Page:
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Women are affected by eating disorders – an endless cycle of not eating enough, binging and purging one’s body of food and calories by vomiting, using laxatives or by exercising too much. But do men and boys also fall prey to these ‘silly unmanly’, ‘in your brain’ little ticks called eating disorders?

Yes, they do and in a big way! And eating disorders are no passing phases in a teenager’s life. They are serious progressive psychiatric disorders that can affect the sufferer to such an extent that they take their own lives because of extreme depression, hopelessness, and despair.

Research shows that people with eating disorders complete more suicides than all other mental disorders taken together.

Men and eating disorders

What is extremely worrying is that men with eating disorders are more likely to be undiagnosed and so not treated for the psychiatric disease. This makes them more prone to drug addiction, anxiety, depression, and bipolar disorders.

What’s more, boys are less likely to be diagnosed with an eating disorder, even when they exhibit similar (or even the same) symptoms as a girl. A lot of teenage boys suffer from an eating disorder called anorexia, in which a sufferer stops eating as he feels that he’s too fat when he could be mere skin and bones. Men and boys also do suffer from binge eating disorders and bulimia, the other two big eating disorders, apart from lesser variants like disruptive eating.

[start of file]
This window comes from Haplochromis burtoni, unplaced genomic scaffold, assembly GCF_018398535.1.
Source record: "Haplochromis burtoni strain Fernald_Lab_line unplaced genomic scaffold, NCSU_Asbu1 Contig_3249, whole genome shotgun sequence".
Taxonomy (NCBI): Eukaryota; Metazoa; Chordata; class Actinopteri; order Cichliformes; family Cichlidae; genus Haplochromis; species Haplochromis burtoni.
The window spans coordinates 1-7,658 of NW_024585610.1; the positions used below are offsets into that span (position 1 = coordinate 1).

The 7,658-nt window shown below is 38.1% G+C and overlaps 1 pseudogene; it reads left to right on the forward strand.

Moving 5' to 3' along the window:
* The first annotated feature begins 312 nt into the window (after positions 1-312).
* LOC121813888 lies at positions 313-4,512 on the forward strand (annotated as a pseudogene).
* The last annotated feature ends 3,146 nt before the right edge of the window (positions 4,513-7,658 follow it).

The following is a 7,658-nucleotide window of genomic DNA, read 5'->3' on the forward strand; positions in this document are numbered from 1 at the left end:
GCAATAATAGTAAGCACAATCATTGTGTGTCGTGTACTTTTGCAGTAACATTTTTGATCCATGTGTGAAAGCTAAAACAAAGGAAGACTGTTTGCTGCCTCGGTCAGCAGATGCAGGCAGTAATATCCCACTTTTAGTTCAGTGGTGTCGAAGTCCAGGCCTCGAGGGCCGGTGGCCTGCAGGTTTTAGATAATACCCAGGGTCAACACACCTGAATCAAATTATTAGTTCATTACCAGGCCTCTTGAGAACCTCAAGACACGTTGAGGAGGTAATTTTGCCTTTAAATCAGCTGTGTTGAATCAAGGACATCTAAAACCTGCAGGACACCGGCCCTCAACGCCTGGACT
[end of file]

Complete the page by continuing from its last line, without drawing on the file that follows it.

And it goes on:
But, what the experts really want parents and guardians to look out for in little boys is a cheeky little monster called muscle dysmorphia- an extreme desire for muscle building and extreme dieting to look more muscular.

Muscle Dysmorphia

While most women with eating disorders wish to lose weight and become thinner, men and yes, even boys as young as seven, with muscle dysmorphia see themselves as too small and want to gain weight or increase muscle mass. They may engage in dangerous behaviors like exercising for too long and using steroids to bulk up quickly.

Muscle dysmorphia narrows down the focus of men to the singular goal of developing the perfect body. They don’t want to lose weight, as women with anorexia and bulimia do, they want to be big and muscular. And no matter how big they are, it’s never enough.

Male athletes are at a very high risk of developing muscle dysmorphia, and so are athletes such as gymnasts, swimmers, jockeys, weightlifters, wrestlers, and bodybuilders.

Muscle dysmorphia is considered a type of eating disorder or sometimes a subtype of body dysmorphic disorder, a type of mental disorder in which an individual keeps on thinking about that part of their body that he specifically hates and spends a lot of time and effort to correct the flaw that may never exist in the first place. It is very commonly overlooked as we as a society value muscular men. It’s also difficult to diagnose as most men who have the disorder may go to great lengths to hide it.


Recovering from an eating disorder can be similar to recovering from addiction. Binging, purging, restricting food, or working out like mad can all feel like a ‘high’ and can mask other feelings.
The eating disorder cycle is broken only when the patient is taken to a psychiatrist and is diagnosed. The treatment consists of both- drugs and counseling which helps keep triggering behaviors and thoughts under control to stay on track.

Stigma and a lack of knowledge about eating disorders in parents, teachers, and society, in general, are the leading causes of under-treatment of this mental disease. These two must be overcome so that boys and men get treated for muscular dystrophy and other eating disorders before it’s too late.